This page provides a high-level overview of some of the directions in which we want to push development in future. We are very interested in hearing from people who are interested in contributing to any of the ideas below - if you are, please join the friendly glue-viz-dev list and let us know!
There are many more ways you can contribute to glue that are not mentioned below - these are just the tip of the iceberg, but are here to give you an idea of places you might be able to contribute. You can also search the issue tracker on glue for all issues related to enhancements for example.
Support for big/complex data: an abstract data and computation interface#
Glue currently provides ways of importing data from different sources, but
ultimately, the data is essentially loaded in memory. In principle, the
Data class can be subclassed in order to provide for
example a object where data is only accessed on-the-fly as needed (in fact,
this also happens if a memory-mapped Numpy array is passed to
Data). Computations such as calculating histograms or
selections is left up to the rest of the glue, and viewers are responsible
for figuring out which subsets of data to access, if needed, and how to stride
over the data when only a subset is needed. In addition, a lot of the glue code
assumes regularly gridded datasets - which makes it difficult to apply to e.g.
simulations with adaptive grids.
It would be nice to have a much better separation between data representation/access/computation and the rest of the interactive glue environment, including the viewers. The idea would be to develop an abstract base class for data objects which defines ways to access the data values and subsets, including for example ways of computing fixed resolution buffers for both the data and subsets. The Data object would be responsible for storing the data as well as information about the subsets in that dataset, in an efficient way. In fact, glue could then function entirely in world coordinates and not even have to worry about the concept of ‘pixels’ in the data.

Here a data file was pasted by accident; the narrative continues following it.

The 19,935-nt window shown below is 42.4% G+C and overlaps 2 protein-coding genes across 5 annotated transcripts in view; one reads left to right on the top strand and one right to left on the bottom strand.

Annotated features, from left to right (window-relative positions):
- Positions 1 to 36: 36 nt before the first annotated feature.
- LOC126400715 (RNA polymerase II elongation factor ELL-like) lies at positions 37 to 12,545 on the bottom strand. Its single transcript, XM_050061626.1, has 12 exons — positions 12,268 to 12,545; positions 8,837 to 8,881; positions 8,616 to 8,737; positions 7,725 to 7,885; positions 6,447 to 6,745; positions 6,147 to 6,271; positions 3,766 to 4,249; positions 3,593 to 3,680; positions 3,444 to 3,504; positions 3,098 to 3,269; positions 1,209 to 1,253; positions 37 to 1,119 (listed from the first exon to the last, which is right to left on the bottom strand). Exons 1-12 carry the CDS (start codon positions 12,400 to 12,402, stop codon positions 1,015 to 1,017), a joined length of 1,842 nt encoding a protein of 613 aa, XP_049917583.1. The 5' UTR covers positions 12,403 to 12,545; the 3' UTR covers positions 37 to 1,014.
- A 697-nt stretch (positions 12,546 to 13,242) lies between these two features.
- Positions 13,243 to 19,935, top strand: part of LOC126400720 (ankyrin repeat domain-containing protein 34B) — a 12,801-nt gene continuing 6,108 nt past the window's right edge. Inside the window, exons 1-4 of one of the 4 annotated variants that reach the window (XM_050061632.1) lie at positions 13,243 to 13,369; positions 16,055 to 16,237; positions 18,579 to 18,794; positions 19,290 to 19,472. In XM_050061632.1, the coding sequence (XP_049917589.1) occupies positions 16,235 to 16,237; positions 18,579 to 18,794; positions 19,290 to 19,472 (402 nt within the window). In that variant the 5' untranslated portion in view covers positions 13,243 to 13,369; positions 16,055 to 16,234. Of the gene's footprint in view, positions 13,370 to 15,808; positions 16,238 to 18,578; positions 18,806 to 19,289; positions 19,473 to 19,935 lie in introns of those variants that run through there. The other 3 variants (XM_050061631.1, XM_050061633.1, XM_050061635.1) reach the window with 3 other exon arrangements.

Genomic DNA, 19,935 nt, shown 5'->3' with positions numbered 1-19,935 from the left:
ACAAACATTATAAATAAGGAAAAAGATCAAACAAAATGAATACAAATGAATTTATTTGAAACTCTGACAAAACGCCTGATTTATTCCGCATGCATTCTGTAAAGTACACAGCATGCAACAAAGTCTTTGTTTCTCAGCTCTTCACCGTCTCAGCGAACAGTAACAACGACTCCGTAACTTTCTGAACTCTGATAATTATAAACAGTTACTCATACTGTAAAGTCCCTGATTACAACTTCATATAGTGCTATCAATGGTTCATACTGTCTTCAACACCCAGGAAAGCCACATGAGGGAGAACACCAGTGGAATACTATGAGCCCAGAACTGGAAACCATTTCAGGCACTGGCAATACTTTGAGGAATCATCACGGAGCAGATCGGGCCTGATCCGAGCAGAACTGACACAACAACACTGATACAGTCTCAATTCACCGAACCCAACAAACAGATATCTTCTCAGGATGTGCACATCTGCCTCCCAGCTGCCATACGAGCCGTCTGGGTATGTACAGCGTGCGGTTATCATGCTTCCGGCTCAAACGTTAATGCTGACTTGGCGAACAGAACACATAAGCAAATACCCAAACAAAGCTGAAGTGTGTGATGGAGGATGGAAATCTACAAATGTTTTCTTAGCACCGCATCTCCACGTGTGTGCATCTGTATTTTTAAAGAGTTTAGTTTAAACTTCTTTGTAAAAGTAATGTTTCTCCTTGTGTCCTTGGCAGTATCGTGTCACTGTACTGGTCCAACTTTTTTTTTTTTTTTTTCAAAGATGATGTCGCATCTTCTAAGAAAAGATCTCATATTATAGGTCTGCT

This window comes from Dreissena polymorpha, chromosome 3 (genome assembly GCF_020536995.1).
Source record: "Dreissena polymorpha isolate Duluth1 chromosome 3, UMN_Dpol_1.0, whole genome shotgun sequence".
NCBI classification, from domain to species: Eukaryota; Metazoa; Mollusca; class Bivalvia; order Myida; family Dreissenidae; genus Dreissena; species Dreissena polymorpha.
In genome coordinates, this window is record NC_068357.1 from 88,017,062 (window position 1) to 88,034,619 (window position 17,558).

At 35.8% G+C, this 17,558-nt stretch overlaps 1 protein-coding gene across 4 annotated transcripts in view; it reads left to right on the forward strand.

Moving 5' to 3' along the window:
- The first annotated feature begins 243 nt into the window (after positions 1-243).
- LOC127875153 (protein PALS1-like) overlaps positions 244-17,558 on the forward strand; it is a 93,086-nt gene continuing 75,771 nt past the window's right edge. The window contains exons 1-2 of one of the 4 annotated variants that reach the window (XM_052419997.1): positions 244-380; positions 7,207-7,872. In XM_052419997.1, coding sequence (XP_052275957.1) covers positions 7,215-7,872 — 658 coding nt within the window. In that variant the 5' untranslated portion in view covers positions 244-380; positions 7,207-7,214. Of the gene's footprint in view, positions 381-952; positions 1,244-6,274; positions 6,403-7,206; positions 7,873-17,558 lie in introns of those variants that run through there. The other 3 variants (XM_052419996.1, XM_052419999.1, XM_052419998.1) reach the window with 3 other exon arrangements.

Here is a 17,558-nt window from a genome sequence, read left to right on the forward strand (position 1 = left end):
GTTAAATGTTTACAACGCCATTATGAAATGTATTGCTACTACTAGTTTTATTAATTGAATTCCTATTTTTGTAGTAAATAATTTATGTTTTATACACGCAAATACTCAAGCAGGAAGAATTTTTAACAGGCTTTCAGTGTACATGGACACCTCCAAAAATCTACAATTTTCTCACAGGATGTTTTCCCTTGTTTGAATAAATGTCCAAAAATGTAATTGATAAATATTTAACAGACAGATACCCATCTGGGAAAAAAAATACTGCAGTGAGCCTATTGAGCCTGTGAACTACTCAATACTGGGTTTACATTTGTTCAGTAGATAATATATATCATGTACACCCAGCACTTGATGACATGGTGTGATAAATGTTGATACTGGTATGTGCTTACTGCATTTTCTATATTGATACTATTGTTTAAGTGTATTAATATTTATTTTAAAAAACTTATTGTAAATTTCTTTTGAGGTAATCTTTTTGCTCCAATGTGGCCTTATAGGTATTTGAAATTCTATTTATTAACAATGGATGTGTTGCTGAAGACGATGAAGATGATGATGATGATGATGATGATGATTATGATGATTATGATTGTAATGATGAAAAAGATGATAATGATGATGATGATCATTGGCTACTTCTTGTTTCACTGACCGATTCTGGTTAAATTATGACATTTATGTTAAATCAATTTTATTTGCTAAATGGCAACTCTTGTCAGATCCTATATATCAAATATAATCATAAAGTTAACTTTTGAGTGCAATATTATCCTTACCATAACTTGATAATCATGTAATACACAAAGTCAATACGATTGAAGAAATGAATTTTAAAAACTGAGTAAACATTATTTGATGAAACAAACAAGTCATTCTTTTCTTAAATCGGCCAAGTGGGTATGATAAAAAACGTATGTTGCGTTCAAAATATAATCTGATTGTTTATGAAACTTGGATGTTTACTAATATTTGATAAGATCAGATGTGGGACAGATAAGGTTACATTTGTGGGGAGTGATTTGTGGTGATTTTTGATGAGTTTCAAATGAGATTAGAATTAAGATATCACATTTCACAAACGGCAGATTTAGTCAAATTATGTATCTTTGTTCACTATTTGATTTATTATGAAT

A consequence of this is that image viewers for example would simply request fixed resolution buffers at the screen resolution, for both data and subsets, and would then be able to display them. Behind the scenes, the user could be using e.g. a package such as yt to access a 3Tb simulation file with adaptive/nested grids, but this would be seamless to the user (except of course that the speed would be limited by the computational requirements of the data object).
In fact, we could even provide a way to transfer API calls to this standard Data API over the network, which would open up the possibility of using glue to explore datasets hosted on computer clusters. Of course, there would be some network latency during operations, but some latency would be expected anyway for very large datasets, which would still benefit hugely from this.
Things that would need to be done in order to achieve this:
Define what belongs inside the Data abstraction and what doesn’t
Define an API for data/subset access and computations
Refactor glue to use this data access API with the built-in
Develop new data objects based e.g. on yt
Develop a way for the data API calls to be passed over the network
Related GitHub issues: #708
Support for big data: more efficient viewers#
Matplotlib and VisPy both start becoming slow when the limit of a million points/markers is reached. This severely limits the size of the largest datasets that can be visualized in the scatter plot viewers, because the visualization will be slow even if the data contains only two components of a million elements each. In addition to large tables, this can easily happen if the user makes a scatter plot of one image versus another.
We therefore need to work on more efficient ways to show scatter plot data. In particular, we could explore methods that rasterize the points extremely efficiently, or methods that sub-sample the points in smart ways (for example, neighboring points could be replaced by a slightly larger point).
Related GitHub issues: #722
Glue in the browser#
It is currently already possible to launch glue from an IPython/Jupyter notebook and access the data and viewers using the returned application object. However, the next step would be to implement actual viewers that are not based on Qt, but instead can be used inside the notebook directly. One promising avenue would be to explore the use of bokeh.
The glue code base is designed so that the core representation of data objects, subsets, and so on in glue.core is completely independent of the visualization framework. Therefore, this would just require developing new viewers, not re-writing large sections of already existing code.
Related GitHub issues: #801